Hydrogen Jukebox Press
An Online Edition
edited and annotated, with an introduction by Dr. Luke A. Powers
Saturday, June 6, 1914
The Cardinal, a magnificent optimist, with whom the future of the farm is almost a religion, flew like a blazing arrow across the square and alighted on the rim of the Fireman's tiny lake, where several pigeons and sparrows were already enjoying the cooling spray.
So loud and clear and jubilant was his greeting that it was a real cry of joy. The scarlet of his wings reflected in the ripples was a delight to all beholders. He had their entire attention at once.
"Reaping has begun," he told them, "in the fields first sown, where the grain stands rich and ripe. It is a good season for reaping."
"I am glad it is a good season for something," said the Gray Pigeon. With the ground cracking in the heat, trees dying of drought and crops and weeds together wilting and drooping in the glare, it is not usual to hear any good spoken of the weather."
"There is this," said the Redbird. ["]Nobody's hay or oats has been ruined by rain." And he went on to tell of the harvest.
"Between the velvety blue hills lies my sun-kissed valley, watered by a clear spring-fed stream. In the midst of its pastures and plowed fields of sprouting corn the acres of wheat are spread in gold, brocaded with wavering silvery lights, a gracious and splendid robe cast down before the summer's advancing feet.
"How wonderful it is that the dark earth should pour so much true gold from its heart, untarnished and unstinted! So smoothly woven, so richly dying is this mantle that flows over knoll and hollow dale in a pattern of watered-silk sheen. At evening it shows a more opulent yellow than the sunset--a rich and wondrous fabric, the very garment of plenty.
The grain stands ripe, every stalk perfect in its light strength and grace, erect and slender, flame-pointed, like a thread of burnished brass, seeming at moments to change and glow, to kindle and to burn. Bob Whites run through it in all directions, rising at intervals with a startling whirr.
"Early yesterday morning the reaper and binder, drawn by four brown mules, whose long ears flapped lazily with each step, began slowly to circle the broad yellow expanses. Its driver, in felt hat and overalls, rode one of the mules; another man sat perched high behind the machinery of sheaf-binding. The field lay a lake of shimmering gold, unbroken except where, in its distant center, a solitary magnificent hickory rises, its dull green dome oddly dark by contrast with the grain's ripe splendor that has grown bright as the tree grew darker till it stands like something solidly carven and set up to mark the center of the reaper's narrowing circles.
"'Bob White! Bob White!' As the clatter of the machinery went round, flocks of birds flew up and over; field-larks dropped into the wheat and disappeared like a stone into a pool; tiny yellow warblers hardly swayed the grass-culms on which they perched, and from every direction sounded 'Bob White! O, Bob White! Whitie! Whitie!'
"Behind the reaper walked a company of sun-bronzed, sweat-drenched, blue-shirted lads by twos and threes, eating grains of wheat from their hollowed palms as they stacked the bundles into sheaves. One found a nest of young rabbits and tucked them away in his hat beside the water jug in the fence corner; another was talking in a slow, pleasant southern voice, laughing and showing his strong, even teeth. 'Know how to cook fraish wheat?' he was saying. 'You take 'n pestle it in the pot and bile it tender. You don't know how good it is. Wheat is like taters--you can cook it forty way and it's a new thing every time.[']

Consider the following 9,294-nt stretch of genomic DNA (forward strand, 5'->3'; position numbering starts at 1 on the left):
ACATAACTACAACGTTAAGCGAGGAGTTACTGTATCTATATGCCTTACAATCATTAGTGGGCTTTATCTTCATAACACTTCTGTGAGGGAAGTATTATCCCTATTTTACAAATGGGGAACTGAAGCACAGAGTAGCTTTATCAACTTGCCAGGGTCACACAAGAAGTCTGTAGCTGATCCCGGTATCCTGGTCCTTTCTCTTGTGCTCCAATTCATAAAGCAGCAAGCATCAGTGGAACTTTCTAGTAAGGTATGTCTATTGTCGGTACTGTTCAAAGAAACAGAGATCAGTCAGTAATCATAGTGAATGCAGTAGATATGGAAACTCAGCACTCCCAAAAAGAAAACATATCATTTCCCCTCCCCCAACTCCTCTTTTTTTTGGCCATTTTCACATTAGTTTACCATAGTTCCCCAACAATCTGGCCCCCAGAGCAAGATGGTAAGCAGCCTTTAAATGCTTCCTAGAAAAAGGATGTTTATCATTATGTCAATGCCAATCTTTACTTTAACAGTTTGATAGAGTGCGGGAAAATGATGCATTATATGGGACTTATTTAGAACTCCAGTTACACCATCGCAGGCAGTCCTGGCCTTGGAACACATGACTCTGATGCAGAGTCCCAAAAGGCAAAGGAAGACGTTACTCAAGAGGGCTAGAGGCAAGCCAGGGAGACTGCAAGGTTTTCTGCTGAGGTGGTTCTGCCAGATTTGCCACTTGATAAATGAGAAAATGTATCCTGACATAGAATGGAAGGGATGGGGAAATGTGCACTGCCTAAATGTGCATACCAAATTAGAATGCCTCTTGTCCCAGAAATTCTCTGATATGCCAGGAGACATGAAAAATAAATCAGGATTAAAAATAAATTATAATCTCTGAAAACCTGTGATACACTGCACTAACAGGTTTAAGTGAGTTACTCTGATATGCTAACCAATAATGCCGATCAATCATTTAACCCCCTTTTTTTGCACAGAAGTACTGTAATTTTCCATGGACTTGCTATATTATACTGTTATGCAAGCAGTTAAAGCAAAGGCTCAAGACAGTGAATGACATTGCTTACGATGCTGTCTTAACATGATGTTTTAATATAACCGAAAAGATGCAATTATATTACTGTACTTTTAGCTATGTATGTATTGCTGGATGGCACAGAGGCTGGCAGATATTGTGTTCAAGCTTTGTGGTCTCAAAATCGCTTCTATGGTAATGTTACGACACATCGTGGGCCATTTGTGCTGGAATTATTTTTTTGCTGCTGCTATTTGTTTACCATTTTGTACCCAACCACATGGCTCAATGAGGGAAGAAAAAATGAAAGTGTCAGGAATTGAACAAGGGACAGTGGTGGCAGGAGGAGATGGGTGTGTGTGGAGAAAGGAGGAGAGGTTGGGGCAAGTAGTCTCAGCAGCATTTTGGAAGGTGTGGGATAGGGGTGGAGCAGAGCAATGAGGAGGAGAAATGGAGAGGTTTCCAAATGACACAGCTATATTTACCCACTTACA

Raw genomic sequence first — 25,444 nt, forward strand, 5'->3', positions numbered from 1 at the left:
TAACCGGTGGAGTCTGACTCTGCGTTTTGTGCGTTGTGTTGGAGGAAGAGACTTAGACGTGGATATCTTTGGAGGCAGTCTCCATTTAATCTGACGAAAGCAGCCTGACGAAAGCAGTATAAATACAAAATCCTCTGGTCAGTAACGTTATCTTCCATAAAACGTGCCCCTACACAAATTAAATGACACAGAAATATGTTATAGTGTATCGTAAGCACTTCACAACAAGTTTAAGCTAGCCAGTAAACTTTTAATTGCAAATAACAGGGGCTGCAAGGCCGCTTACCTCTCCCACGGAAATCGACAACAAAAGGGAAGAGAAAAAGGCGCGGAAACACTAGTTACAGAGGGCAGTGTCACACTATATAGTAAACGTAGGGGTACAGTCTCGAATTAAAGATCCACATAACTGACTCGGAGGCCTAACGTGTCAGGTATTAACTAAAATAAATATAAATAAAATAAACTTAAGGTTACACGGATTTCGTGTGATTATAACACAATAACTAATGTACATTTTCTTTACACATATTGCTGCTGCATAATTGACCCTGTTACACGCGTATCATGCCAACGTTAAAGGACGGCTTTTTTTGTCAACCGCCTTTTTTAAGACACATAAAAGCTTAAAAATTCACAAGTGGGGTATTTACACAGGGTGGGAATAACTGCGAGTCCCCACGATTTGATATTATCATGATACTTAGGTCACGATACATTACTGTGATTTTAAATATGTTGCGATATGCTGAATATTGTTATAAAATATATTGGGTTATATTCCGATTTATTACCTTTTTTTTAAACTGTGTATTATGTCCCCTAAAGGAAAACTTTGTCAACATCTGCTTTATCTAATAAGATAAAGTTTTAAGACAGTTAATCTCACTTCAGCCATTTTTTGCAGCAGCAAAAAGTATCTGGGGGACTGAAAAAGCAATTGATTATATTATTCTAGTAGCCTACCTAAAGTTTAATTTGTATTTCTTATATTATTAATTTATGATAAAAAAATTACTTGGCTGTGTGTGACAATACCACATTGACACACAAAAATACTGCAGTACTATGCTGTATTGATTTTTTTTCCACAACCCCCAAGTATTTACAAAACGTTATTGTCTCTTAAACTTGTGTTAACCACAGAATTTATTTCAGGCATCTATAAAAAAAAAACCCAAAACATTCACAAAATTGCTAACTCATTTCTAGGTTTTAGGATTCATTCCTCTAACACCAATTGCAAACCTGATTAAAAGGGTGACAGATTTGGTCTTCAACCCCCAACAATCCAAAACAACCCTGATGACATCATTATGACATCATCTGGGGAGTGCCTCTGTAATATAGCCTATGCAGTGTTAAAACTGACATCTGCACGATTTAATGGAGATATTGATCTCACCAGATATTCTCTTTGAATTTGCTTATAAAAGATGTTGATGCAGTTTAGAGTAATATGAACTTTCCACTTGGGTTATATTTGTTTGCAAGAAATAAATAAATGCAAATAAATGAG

"By the gate of the field a group of children were playing, catching lizards along the fence rails, squealing as they rolled each other in the grass, picking sweet grains out of the ripe ears to chew. The oldest girl sat smiling and patient with a baby in her lap. He laughed and bounced when the reaper went by, gurgling and babbling those absurd sweet syllables by which a child feels its way toward speech, and displaying a treasure of six pearls in the coral cup of his mouth.
"At last the day's work was done; the boys left shocking, the teams were unhitched and allowed to take their way stableward. Next day they will reach the hickory in the center of the field, and then the little girls will carry the reapers a basket of cookies fresh from the oven, and pitchers of buttermilk misted over with dew from the springhouse under the hill.
"Evening fell, and the gathered sheaves stood still beneath the limpid arc of the sky. Lonely and gorgeous looked the field as I flew over, its abundance gathered into scores of dense and massive cones. The moon came up, a floating globe of massy gold, seeming as if transparent and filled with shapes of mysterious treasure half revealed. As I went to sleep in a tangle of vines I reflected that I had lived to see once more that mystical and poetic thing, the Nativity of Bread--an ordinary process enough, but invested by its very necessity with the mystery and dignity of origin. The harvest of today is as in the beginning one of the two or three main supports of human life on the planet, simple and grand as it was to the first of cultivators. I have seen again the primitive nobility of labor in the field, the earth-sweet ancient opulence of harvest, the gladness and the beauty of the dark earth-mother; and once more I attest that life is good."